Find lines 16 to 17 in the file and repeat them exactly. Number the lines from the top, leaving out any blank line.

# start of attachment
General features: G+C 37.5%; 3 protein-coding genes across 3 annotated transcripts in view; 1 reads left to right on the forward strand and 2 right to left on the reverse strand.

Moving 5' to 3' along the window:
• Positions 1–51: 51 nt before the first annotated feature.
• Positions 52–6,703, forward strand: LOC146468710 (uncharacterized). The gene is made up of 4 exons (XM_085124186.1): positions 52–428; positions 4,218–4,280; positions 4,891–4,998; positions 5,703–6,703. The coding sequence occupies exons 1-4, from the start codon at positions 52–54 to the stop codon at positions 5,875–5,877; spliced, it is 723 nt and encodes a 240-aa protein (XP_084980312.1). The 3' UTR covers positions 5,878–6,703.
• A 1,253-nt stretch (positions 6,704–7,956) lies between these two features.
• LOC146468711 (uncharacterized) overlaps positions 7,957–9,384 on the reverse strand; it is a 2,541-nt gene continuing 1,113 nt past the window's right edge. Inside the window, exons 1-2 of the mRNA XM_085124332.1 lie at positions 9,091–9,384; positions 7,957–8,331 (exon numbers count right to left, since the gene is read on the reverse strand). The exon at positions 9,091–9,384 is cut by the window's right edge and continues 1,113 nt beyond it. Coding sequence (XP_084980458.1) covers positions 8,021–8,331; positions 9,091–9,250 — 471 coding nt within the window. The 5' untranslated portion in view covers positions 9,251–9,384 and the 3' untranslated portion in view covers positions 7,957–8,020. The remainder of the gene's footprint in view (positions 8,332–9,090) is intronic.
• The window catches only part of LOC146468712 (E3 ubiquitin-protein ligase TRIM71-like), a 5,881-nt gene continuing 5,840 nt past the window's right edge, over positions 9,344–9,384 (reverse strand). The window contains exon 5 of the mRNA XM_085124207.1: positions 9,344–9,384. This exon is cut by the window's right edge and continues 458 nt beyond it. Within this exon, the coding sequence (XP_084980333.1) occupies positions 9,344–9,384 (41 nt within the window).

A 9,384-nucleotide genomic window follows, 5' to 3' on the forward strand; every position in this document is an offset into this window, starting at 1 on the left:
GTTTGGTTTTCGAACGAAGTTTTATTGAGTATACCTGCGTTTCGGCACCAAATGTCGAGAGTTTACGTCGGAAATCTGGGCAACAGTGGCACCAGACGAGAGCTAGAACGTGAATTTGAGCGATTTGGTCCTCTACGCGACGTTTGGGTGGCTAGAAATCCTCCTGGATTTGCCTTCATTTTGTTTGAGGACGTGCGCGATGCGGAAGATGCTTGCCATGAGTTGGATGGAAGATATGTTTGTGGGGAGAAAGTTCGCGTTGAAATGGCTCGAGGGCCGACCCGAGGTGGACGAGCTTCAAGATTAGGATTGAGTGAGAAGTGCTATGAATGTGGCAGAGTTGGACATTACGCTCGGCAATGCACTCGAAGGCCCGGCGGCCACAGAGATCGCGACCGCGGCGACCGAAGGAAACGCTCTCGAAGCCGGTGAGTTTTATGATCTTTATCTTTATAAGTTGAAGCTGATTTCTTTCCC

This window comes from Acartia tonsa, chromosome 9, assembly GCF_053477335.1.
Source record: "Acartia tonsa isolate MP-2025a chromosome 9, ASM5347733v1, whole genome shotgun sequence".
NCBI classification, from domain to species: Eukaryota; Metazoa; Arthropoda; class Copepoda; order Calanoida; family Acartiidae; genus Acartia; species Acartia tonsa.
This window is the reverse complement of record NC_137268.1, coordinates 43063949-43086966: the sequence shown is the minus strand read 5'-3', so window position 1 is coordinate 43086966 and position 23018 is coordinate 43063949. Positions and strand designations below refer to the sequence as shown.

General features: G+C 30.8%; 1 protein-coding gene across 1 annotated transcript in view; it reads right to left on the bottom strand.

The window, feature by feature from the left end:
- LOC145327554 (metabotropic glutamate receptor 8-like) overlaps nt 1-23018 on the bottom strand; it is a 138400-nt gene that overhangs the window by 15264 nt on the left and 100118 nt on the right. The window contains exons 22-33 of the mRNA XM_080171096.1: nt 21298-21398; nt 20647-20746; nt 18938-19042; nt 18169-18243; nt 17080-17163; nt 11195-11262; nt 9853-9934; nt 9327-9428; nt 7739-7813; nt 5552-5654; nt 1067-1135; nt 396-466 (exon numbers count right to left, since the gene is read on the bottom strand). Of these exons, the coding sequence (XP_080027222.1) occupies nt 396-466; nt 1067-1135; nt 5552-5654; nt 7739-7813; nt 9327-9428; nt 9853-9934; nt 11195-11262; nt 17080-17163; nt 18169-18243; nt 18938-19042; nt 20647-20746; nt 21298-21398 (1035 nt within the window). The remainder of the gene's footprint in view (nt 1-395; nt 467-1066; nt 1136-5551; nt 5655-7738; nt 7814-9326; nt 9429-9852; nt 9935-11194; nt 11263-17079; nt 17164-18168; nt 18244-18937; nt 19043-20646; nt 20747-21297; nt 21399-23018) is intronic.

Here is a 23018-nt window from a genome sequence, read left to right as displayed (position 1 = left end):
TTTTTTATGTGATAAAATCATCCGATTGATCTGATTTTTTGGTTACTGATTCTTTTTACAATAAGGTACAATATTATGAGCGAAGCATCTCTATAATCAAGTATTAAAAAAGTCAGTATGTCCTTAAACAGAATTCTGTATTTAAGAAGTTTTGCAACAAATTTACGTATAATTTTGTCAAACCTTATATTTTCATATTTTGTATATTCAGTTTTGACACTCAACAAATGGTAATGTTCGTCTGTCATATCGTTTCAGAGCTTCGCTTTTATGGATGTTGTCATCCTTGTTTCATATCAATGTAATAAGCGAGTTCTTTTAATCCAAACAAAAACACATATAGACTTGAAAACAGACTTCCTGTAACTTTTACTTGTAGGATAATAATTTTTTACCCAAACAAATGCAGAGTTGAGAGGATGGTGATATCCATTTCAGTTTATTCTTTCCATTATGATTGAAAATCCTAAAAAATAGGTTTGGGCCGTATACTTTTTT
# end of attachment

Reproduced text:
- LOC145327554 (metabotropic glutamate receptor 8-like) overlaps nt 1-23018 on the bottom strand; it is a 138400-nt gene that overhangs the window by 15264 nt on the left and 100118 nt on the right. The window contains exons 22-33 of the mRNA XM_080171096.1: nt 21298-21398; nt 20647-20746; nt 18938-19042; nt 18169-18243; nt 17080-17163; nt 11195-11262; nt 9853-9934; nt 9327-9428; nt 7739-7813; nt 5552-5654; nt 1067-1135; nt 396-466 (exon numbers count right to left, since the gene is read on the bottom strand). Of these exons, the coding sequence (XP_080027222.1) occupies nt 396-466; nt 1067-1135; nt 5552-5654; nt 7739-7813; nt 9327-9428; nt 9853-9934; nt 11195-11262; nt 17080-17163; nt 18169-18243; nt 18938-19042; nt 20647-20746; nt 21298-21398 (1035 nt within the window). The remainder of the gene's footprint in view (nt 1-395; nt 467-1066; nt 1136-5551; nt 5655-7738; nt 7814-9326; nt 9429-9852; nt 9935-11194; nt 11263-17079; nt 17164-18168; nt 18244-18937; nt 19043-20646; nt 20747-21297; nt 21399-23018) is intronic.

Here is a 23018-nt window from a genome sequence, read left to right as displayed (position 1 = left end):